I have a question related to example 9.6.2 in the Limma User's Guide. The example describes how to find genes whose behavior over time is different between two conditions, where each condition has a decent number of time-points.

Reproduced here:

```
X <- splines::ns(targets$Time, df=5)
Group <- factor(targets$Group)
design <- model.matrix(~Group*X)
fit <- lmFit(y, design)
fit <- eBayes(fit)
topTable(fit, coef=8:12)
```

Columns 8:12 of the design matrix correspond to the interaction terms between group and time.

What if I also want to find the genes whose average expression differs between conditions, adjusting for time? Is there a way to do this using the above design matrix? Currently I'm proceeding as follows:

```
X <- splines::ns(targets$Time, df=5)
Group <- factor(targets$Group)
design <- model.matrix(~Group + X)
fit <- lmFit(y, design)
fit <- eBayes(fit)
topTable(fit, coef=2)
```

Column 2 of the design matrix corresponds to group. This method appears to give sensible results, but any advice would be appreciated. Thanks.

Jake

Thanks for the quick and detailed response! A few questions:

1. I still care about distinguishing (1) genes for which the difference in expression between conditions is non-zero and constant over time from (2) genes for which the difference in expression between conditions changes as a function of time. Would it be reasonable to compare, for each gene, the p-values that result from coef(2, 8:12) and from coef(8:12)?

2. In the spline scenario here, how does one extract the genes that show a change over time in one particular group? I've looked through the user's guide and support forum, but have found seemingly contradictory information.

3. I don't completely understand how, as you say, coef=2 will test for differences in expression between groups at the first time point. Let's say my experiment doesn't have discrete time-points, just values of time that are randomly distributed between 0 and 10 and are different between groups. What happens then?

`coef=8:12`

in the interaction model is the way to go.`coef=3:7`

. To do the same for the second group, you would need to set up an ANOVA to test whether coefficient 3 plus coefficient 8 is equal to zeroandcoefficients 4 plus 9 are equal to zeroandcoefficients`makeContrasts`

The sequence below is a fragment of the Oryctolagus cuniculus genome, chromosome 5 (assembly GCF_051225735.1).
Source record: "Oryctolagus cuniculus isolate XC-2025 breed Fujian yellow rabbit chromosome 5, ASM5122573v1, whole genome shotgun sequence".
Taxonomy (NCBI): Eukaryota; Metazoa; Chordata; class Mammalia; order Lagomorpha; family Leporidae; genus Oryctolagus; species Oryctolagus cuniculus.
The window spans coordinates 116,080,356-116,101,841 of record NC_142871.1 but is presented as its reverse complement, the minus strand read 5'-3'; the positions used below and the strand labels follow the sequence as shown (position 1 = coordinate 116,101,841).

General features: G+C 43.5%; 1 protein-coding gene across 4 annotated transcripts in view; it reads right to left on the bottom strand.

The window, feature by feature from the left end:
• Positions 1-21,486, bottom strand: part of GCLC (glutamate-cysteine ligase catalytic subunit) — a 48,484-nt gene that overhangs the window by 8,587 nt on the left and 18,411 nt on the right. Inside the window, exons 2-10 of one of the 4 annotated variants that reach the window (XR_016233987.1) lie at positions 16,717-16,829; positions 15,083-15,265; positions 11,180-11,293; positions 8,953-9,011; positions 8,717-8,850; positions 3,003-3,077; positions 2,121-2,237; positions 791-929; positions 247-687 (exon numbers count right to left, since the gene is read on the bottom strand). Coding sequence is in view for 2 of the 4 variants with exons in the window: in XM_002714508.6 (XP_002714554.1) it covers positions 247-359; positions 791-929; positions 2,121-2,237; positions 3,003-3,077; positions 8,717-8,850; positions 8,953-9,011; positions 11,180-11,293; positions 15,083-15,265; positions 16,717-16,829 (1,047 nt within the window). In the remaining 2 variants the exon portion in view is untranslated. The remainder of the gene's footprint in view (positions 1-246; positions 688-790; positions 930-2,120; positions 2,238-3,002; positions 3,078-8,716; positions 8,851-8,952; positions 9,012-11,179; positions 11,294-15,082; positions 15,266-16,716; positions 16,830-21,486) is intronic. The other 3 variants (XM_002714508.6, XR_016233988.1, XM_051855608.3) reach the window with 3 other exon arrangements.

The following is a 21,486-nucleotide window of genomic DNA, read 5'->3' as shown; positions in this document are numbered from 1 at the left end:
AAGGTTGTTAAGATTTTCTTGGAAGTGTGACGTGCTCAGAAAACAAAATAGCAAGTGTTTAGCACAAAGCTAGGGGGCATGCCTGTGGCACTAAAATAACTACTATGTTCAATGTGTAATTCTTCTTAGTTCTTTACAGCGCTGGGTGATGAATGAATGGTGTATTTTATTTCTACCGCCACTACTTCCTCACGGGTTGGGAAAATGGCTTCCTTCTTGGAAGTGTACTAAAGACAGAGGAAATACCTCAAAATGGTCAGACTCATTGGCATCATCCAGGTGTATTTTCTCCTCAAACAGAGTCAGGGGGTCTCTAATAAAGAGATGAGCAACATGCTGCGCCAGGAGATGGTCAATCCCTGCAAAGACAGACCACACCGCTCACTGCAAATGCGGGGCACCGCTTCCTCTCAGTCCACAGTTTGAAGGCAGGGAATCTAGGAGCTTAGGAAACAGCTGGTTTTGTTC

.even if that time point is not actually sampled in some groups!Yes, it seems funny, but it's true. Have a look at the values of your spline basis matrix and find the row at which the values of the matrix are all equal to zero. This is the point at which the time effect is "removed", so to speak (as the spline coefficients contribute nothing to the linear equation), which is when the other coefficients can be directly interpreted. You can imagine that the model "extrapolates" to the earliest time point if it doesn't exist in a group.Sorry, I'm still confused. For detecting genes for scenario 1, I thought "model.matrix(~Group + X)" was an additive model, but you're saying coef=2 only looks at the first time-point. Do I need to use

`makeContrasts`

to look at the effect of group at each time-point? For randomly distributed time-points, it seems like this could get messy.In the additive model, looking at a shift in expression between groups at the first time point is the same as looking at a shift at any time point, because the time effect is the same between groups. So if there's a log-fold change of 2 at the first time point, there will also be a log-fold change of 2 at any other time point. I mention the first time point as this is the literal interpretation of what the coefficient represents (and thus, what the test is actually doing).

But limma does use all the samples from all the time-points in order to make that estimate, right? As part of the "extrapolation" you mentioned? I'm just trying to wrap my head around this.

Estimate... of what? Of the second coefficient, i.e., the log-fold change between groups? If so, yes, the fit will use information across all samples at all time points to estimate the coefficient. However, the most informative samples will be those in the time intervals that have samples from both groups.

Yes, that's what I meant, thanks.